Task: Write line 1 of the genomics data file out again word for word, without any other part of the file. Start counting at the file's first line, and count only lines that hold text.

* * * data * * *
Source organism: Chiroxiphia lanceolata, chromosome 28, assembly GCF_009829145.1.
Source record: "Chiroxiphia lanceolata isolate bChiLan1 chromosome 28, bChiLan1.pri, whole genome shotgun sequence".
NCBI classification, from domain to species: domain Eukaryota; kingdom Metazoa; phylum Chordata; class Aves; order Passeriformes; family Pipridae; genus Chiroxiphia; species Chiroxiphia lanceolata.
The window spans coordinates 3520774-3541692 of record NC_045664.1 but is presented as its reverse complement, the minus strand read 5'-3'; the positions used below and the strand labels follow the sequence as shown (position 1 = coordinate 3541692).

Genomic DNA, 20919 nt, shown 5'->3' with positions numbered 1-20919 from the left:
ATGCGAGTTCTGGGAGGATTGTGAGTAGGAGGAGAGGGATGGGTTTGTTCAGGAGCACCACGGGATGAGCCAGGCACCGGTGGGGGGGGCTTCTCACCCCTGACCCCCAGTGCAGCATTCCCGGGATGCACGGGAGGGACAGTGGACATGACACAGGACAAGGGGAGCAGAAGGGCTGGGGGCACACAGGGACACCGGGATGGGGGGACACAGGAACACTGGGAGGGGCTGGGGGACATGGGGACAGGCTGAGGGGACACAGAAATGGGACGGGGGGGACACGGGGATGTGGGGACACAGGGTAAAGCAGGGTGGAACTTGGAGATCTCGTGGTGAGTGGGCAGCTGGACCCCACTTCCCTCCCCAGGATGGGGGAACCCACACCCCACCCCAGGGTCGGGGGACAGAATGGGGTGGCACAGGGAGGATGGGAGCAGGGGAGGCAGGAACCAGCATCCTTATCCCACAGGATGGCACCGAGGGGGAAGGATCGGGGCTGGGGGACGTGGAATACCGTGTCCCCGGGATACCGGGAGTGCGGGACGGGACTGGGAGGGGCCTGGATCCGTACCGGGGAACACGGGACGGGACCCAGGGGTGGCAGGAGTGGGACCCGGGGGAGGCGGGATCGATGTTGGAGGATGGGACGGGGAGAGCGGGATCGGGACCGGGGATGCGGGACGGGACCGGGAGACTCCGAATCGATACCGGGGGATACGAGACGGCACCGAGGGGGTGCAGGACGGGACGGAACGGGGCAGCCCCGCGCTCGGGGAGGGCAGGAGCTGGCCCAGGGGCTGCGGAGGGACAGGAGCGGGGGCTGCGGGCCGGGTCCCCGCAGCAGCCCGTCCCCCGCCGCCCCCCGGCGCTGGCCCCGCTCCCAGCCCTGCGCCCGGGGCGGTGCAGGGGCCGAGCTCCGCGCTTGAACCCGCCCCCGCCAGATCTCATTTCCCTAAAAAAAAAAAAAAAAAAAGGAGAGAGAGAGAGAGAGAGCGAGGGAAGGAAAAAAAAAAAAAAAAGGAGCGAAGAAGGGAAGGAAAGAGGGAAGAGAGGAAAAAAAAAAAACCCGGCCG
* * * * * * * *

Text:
Source organism: Chiroxiphia lanceolata, chromosome 28, assembly GCF_009829145.1.